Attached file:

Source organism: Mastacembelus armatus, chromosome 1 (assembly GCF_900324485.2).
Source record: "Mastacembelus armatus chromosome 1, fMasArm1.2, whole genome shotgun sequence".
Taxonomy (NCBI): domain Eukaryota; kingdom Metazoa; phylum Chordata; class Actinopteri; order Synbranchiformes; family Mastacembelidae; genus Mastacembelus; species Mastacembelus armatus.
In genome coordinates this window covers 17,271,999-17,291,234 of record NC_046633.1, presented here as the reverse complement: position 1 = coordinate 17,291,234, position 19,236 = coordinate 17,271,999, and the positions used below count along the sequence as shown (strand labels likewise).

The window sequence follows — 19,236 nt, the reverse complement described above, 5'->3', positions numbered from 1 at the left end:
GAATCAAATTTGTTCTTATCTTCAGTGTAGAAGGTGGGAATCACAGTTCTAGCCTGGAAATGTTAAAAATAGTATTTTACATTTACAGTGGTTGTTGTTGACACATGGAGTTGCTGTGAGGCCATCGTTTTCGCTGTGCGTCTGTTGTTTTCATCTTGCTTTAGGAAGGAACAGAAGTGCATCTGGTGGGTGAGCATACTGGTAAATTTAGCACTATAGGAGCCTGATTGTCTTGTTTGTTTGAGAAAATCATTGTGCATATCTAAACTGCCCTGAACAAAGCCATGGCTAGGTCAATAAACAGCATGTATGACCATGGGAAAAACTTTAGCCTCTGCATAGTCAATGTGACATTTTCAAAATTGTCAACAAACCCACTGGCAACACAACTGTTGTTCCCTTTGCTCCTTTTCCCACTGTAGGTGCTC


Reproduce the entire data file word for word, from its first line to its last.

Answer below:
Source organism: Mastacembelus armatus, chromosome 1 (assembly GCF_900324485.2).
Source record: "Mastacembelus armatus chromosome 1, fMasArm1.2, whole genome shotgun sequence".
Taxonomy (NCBI): domain Eukaryota; kingdom Metazoa; phylum Chordata; class Actinopteri; order Synbranchiformes; family Mastacembelidae; genus Mastacembelus; species Mastacembelus armatus.
In genome coordinates this window covers 17,271,999-17,291,234 of record NC_046633.1, presented here as the reverse complement: position 1 = coordinate 17,291,234, position 19,236 = coordinate 17,271,999, and the positions used below count along the sequence as shown (strand labels likewise).

The window sequence follows — 19,236 nt, the reverse complement described above, 5'->3', positions numbered from 1 at the left end:
GAATCAAATTTGTTCTTATCTTCAGTGTAGAAGGTGGGAATCACAGTTCTAGCCTGGAAATGTTAAAAATAGTATTTTACATTTACAGTGGTTGTTGTTGACACATGGAGTTGCTGTGAGGCCATCGTTTTCGCTGTGCGTCTGTTGTTTTCATCTTGCTTTAGGAAGGAACAGAAGTGCATCTGGTGGGTGAGCATACTGGTAAATTTAGCACTATAGGAGCCTGATTGTCTTGTTTGTTTGAGAAAATCATTGTGCATATCTAAACTGCCCTGAACAAAGCCATGGCTAGGTCAATAAACAGCATGTATGACCATGGGAAAAACTTTAGCCTCTGCATAGTCAATGTGACATTTTCAAAATTGTCAACAAACCCACTGGCAACACAACTGTTGTTCCCTTTGCTCCTTTTCCCACTGTAGGTGCTC